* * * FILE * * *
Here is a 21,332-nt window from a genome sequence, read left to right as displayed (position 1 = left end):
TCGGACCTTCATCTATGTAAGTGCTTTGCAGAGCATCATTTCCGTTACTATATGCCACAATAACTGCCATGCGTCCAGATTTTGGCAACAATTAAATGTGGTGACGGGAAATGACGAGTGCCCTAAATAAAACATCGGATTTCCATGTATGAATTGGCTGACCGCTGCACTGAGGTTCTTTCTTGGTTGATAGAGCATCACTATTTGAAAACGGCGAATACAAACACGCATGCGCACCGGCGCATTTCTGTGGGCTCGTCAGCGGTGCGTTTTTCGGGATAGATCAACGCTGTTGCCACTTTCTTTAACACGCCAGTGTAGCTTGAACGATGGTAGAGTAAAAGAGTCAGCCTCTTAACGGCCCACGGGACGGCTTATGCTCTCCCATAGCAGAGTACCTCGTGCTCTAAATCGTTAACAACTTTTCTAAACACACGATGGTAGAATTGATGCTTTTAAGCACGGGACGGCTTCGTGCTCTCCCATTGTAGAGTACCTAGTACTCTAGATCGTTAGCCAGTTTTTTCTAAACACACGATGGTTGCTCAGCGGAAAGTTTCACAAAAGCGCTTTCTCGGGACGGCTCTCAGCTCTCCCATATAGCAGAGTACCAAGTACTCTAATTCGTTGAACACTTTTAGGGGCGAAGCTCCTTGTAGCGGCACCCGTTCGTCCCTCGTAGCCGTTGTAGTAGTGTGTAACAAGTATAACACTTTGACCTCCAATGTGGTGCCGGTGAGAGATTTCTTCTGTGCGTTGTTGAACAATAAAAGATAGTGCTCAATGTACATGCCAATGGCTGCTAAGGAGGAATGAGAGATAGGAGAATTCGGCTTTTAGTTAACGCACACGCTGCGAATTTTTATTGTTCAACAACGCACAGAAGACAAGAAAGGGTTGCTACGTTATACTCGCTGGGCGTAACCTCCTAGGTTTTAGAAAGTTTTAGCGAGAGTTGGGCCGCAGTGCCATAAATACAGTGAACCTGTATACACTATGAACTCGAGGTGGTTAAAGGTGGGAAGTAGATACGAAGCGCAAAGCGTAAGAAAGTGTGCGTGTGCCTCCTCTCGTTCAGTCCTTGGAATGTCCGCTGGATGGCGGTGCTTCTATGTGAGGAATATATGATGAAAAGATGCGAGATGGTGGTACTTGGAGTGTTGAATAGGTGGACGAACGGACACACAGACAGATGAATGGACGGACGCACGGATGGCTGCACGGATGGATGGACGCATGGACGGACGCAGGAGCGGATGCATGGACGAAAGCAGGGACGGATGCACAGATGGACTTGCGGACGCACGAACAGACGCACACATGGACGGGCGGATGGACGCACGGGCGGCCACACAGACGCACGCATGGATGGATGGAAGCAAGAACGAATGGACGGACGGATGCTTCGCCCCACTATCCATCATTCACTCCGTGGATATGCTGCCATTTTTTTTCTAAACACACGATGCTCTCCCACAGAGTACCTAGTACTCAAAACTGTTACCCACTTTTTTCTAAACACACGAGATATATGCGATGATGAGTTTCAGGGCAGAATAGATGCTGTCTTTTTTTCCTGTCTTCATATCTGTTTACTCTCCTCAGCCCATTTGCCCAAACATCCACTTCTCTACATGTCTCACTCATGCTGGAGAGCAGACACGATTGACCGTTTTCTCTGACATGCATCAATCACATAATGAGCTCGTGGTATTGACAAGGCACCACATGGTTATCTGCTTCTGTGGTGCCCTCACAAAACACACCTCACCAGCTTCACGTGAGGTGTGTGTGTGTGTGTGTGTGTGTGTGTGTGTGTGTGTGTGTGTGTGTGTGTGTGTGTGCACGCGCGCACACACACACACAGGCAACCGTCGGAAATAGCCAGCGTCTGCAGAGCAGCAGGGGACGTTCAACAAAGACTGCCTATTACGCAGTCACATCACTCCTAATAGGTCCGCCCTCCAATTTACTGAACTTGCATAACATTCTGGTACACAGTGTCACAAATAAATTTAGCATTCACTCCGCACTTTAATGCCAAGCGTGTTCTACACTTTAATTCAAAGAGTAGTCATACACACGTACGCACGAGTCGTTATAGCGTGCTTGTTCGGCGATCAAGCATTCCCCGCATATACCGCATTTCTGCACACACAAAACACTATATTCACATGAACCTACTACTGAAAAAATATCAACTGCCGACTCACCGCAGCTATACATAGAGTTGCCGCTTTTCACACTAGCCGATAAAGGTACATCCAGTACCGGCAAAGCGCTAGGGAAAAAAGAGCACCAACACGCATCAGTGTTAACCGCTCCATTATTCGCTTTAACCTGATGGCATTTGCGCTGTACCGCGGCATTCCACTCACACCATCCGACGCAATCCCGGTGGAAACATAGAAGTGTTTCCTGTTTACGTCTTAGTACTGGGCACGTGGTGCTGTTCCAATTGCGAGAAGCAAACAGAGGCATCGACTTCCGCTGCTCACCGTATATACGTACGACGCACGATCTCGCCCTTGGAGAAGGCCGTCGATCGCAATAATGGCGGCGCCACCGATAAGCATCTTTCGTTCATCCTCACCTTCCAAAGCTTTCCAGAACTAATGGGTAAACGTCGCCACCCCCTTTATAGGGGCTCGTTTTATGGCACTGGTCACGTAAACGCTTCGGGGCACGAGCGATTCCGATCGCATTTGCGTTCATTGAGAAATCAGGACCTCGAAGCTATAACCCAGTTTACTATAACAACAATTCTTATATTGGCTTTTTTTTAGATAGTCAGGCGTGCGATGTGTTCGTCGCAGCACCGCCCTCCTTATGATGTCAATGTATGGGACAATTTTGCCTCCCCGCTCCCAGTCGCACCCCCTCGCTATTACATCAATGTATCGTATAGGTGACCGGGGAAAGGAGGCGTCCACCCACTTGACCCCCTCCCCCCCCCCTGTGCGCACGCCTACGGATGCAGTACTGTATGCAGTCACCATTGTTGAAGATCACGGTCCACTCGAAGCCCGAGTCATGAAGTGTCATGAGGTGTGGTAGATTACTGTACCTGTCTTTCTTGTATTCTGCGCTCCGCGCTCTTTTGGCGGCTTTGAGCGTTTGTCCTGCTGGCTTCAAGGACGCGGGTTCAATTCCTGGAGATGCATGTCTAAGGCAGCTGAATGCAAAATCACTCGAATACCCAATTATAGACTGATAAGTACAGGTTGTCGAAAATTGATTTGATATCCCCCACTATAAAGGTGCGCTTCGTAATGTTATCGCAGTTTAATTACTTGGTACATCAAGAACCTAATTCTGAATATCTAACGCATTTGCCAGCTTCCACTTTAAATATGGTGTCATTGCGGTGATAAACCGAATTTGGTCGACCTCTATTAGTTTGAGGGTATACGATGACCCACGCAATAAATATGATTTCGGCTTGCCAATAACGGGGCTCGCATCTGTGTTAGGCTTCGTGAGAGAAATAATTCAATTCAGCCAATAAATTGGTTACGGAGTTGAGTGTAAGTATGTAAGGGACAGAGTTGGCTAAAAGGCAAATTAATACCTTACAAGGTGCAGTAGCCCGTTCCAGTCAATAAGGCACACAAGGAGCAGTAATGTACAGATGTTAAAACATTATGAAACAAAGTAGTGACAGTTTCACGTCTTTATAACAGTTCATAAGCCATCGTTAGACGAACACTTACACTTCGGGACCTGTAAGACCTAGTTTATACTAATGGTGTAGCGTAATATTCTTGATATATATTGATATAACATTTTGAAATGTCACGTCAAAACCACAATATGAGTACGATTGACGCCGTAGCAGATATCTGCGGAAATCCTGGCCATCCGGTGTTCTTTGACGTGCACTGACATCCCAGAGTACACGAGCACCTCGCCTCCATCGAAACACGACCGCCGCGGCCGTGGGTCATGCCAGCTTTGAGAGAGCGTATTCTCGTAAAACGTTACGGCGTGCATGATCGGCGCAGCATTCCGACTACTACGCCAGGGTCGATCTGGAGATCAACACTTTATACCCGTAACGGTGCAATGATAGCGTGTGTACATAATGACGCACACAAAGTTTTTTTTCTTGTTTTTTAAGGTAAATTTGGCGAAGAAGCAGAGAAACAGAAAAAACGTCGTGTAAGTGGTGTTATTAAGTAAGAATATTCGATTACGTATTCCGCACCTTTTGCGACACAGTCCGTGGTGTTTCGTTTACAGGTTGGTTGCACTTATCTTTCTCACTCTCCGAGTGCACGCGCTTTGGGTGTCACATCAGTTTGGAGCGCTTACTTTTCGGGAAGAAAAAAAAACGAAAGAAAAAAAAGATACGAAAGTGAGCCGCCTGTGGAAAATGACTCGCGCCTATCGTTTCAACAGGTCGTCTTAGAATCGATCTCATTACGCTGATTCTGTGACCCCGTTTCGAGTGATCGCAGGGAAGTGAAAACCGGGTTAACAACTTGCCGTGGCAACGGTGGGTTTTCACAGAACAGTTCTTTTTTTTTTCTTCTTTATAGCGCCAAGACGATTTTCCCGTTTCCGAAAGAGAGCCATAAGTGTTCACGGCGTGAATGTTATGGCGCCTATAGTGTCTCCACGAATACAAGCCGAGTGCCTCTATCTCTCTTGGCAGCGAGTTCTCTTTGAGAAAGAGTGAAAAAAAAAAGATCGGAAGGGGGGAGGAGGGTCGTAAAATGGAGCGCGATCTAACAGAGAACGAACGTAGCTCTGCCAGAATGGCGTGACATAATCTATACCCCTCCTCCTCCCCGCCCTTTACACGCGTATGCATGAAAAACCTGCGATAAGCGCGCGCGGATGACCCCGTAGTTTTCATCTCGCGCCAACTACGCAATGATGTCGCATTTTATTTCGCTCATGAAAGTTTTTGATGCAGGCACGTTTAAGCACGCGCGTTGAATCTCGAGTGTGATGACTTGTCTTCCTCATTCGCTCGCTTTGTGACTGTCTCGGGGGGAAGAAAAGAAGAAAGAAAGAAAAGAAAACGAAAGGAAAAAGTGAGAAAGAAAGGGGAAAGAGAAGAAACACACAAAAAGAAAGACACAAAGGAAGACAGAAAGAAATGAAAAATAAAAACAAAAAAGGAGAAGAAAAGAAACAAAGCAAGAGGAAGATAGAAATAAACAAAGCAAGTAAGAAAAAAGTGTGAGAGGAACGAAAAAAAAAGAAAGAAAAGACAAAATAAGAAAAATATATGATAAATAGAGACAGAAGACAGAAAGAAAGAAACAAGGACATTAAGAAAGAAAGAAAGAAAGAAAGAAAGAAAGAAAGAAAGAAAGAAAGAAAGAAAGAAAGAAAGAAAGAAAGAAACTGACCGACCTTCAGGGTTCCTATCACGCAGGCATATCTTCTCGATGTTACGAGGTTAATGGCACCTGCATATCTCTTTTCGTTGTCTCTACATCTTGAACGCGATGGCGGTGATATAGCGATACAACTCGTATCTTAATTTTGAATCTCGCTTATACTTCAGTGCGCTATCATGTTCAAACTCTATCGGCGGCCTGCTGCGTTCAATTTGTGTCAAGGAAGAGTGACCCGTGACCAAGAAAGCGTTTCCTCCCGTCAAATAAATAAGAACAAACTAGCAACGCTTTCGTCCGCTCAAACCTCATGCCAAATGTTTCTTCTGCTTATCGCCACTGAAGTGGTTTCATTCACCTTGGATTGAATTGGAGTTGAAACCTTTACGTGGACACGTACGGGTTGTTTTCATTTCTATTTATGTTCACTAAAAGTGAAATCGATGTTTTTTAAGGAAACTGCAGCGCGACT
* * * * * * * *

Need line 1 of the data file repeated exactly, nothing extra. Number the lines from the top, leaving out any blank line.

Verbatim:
Here is a 21,332-nt window from a genome sequence, read left to right as displayed (position 1 = left end):